Tesla CEO Elon Musk has revealed that the firm is planning to launch a compact car within the next five years.
Speaking at the brand’s annual shareholder meeting, Musk also said the forthcoming Model Y SUV would go into production in early 2020.
The event featured Musk and other Tesla officials speaking about a range of topics. Here's the other news from the event.
Smaller car plans
Musk's claim that Tesla will bring a compact car to market within the next five years came responding to a question about the smaller segments the brand will expand.
Musk said: “I think we’ll do a compact car in less than five years.” No further details were given, and Musk didn’t answer another part of the question that asked whether a subcompact (B-segment) car would be made, suggesting that Tesla will not go smaller than the Volkswagen Golf — at least within the five-year timeframe.
Aggressively priced supermini steps up interior game, but lacks performance...
Musk also said that the Model Y is confirmed for reveal in March 2019 and production in the first half of 2020. Musk later tweeted that 15 March would be the small SUV's official unveil date. While a second preview image of the Model Y was released, it revealed little more than that before.
Despite the fact that the Model 3 is expected to become Tesla’s best-selling car once the current step up in production is complete, the Model Y could usurp it, given SUVs’ growing dominance in the industry.
Wait times for the Model 3 are three to four months for an order placed today in the US and 15 months for right-hand-drive cars, meaning the Model 3 is unlikely to arrive on British soil before the third quarter of 2019. Meanwhile, production of the all-wheel-drive variant is imminent, so US customers who are waiting to configure their D-badged Model 3 order will receive a notification within the next week, said Musk.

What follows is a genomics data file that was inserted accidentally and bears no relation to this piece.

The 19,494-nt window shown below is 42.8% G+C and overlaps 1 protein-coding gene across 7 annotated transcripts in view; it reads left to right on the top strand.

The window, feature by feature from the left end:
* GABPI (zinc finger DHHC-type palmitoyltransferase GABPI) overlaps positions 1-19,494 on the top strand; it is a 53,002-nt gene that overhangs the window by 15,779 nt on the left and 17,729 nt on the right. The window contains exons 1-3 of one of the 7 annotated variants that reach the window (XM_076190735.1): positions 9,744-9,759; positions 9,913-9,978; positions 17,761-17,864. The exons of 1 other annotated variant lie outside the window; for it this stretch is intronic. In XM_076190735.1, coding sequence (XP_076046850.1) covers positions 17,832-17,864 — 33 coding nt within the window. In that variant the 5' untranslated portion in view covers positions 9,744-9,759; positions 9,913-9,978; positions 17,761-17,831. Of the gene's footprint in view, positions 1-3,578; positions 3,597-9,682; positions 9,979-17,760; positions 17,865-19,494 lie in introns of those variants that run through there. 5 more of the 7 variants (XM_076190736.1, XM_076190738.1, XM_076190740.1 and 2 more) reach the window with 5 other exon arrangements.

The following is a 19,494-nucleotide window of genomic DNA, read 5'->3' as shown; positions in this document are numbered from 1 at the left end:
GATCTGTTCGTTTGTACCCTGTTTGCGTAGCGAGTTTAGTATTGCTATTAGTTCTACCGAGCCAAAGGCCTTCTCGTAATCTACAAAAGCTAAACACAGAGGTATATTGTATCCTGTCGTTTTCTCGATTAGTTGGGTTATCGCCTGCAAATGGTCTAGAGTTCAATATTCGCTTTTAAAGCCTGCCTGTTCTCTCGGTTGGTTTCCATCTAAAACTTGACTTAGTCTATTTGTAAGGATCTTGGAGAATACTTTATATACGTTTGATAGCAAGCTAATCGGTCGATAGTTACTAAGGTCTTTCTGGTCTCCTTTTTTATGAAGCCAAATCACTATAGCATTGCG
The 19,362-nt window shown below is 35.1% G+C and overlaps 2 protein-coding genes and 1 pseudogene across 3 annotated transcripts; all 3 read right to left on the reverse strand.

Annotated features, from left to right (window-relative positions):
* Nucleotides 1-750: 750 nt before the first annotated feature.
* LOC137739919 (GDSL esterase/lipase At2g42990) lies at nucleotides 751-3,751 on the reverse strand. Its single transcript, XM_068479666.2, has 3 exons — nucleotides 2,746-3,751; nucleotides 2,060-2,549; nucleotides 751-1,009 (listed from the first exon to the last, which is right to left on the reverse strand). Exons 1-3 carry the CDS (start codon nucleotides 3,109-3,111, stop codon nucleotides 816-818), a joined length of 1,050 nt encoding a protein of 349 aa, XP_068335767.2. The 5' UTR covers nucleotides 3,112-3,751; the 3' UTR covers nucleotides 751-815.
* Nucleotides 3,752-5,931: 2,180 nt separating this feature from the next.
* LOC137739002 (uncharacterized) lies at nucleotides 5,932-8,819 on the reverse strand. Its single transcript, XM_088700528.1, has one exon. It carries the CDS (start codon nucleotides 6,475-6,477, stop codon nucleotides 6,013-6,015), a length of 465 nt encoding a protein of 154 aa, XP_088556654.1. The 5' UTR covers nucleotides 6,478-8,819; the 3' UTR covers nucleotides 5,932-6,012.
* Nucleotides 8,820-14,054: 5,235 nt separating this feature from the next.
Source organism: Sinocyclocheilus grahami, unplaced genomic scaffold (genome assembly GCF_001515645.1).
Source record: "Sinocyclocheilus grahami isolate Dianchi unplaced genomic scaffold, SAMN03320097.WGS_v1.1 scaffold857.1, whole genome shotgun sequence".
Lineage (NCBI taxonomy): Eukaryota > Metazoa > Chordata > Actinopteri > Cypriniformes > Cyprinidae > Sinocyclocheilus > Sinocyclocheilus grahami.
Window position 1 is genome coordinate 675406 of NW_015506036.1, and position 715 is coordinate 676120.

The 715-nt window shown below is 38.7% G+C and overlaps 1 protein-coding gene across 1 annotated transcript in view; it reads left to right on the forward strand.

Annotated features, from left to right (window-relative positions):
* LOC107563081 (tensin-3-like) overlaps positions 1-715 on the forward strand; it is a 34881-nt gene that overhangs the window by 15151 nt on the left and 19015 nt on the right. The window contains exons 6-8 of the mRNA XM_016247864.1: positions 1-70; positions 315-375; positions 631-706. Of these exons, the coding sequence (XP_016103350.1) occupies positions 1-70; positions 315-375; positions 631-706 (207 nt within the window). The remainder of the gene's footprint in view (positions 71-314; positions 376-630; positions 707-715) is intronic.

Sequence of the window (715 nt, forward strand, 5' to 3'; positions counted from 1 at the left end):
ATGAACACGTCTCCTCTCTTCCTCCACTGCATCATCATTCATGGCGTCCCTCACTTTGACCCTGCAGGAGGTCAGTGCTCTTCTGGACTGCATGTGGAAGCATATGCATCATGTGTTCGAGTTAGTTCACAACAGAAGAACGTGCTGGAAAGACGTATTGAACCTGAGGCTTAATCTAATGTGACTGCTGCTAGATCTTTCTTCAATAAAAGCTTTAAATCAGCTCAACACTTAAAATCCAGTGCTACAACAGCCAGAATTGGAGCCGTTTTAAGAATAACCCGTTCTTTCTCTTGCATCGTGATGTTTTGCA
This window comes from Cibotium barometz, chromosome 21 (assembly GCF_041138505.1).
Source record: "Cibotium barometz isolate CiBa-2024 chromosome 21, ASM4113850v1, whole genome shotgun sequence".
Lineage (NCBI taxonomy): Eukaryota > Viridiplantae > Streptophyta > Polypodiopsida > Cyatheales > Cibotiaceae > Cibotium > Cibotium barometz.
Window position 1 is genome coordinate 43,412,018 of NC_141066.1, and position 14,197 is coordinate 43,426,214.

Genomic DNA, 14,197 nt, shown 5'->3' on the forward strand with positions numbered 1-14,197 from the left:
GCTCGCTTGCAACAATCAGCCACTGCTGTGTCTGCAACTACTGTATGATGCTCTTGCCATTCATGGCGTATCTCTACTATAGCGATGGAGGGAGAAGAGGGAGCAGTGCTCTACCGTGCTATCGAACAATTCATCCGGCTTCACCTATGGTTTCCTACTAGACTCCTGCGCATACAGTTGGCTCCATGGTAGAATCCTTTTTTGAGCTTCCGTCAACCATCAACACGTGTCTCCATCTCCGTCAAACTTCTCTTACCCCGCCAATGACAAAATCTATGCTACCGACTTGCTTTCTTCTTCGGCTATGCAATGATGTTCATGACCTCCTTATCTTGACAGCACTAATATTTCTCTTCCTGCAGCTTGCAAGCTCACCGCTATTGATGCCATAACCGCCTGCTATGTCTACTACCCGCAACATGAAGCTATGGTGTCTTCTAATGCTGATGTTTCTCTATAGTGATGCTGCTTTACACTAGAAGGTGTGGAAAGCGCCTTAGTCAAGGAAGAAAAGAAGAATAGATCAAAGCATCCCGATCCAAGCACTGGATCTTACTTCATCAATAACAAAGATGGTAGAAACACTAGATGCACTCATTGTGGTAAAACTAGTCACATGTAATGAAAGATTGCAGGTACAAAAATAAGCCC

Tesla Semi, Roadster Mk2 revisions
Musk also suggested revisions to the design of Tesla’s upcoming Semi lorry. Answering a Twitter question about whether European customers will get a cab-over-engine model, Musk said that an upcoming revision to the design that was revealed in late 2017 will make the truck fit in with legislations across the world. Musk claimed that the Semi’s range will be “way beyond what most people in the industry think is possible”; he has already claimed 600 miles previously.
“Semi and Roadster are actually going to be better than what was unveiled,” said Musk, also who also reinforced his previous announcement that the Roadster reveal model, with its 1.9sec 0-60mph time, would be the entry-level variant. A performance version “with a SpaceX option package” would top that range, according to Musk.
He said: “It’s important for us to show with the Roadster that an electric vehicle can outperform a gasoline car in every way.”
Supercharger Mk3, Gigafactories
The third-generation Tesla Supercharger will be revealed later this summer and Musk announced at the meeting that its design is almost complete. Production and first deployments are planned before the year’s end, with more rapid expansion of the charger network following its inaugural installation. Musk wouldn’t reveal any more details, but said that it would be a “dramatic improvement” over the existing Supercharger. It is expected that the third-gen Supercharger would be capable of 240kW — double that of the current one.
More Gigafactories have already been confirmed, with the next to be built in Shanghai. Tesla sales boss Robin Ren said that plans for the Shanghai plant are moving ahead, as the brand continues talks with the Chinese government. Future Gigafactories will not only produce battery packs but handle full vehicle, powertrain and battery pack production, Musk explained. An announcement about the Shanghai Gigafactory is imminent, Ren added.
What won’t be built at those Gigafactories, is a Tesla motorcycle. Despite ventures into passenger and commercial vehicles, Musk said a motorbike accident in his youth has discouraged him from developing a two-wheeler with a Tesla badge.
Musk retains control
At the event Musk faced a challenge for his position as chairman. An investor proposed stripping Musk of his role as Tesla chairman, to separate the role from the chief executive job Musk also holds. The proposal was voted down, meaning Musk will continue as the firm's chairman and chief executive.
Some investors have been troubled by the company's continued struggle to increase production of the Model 3. A proposal by an investment group to reject three Tesla directors, including Elon Musk's brother Kimbal, that it claimed lacked qualifications or independence, was also rejected.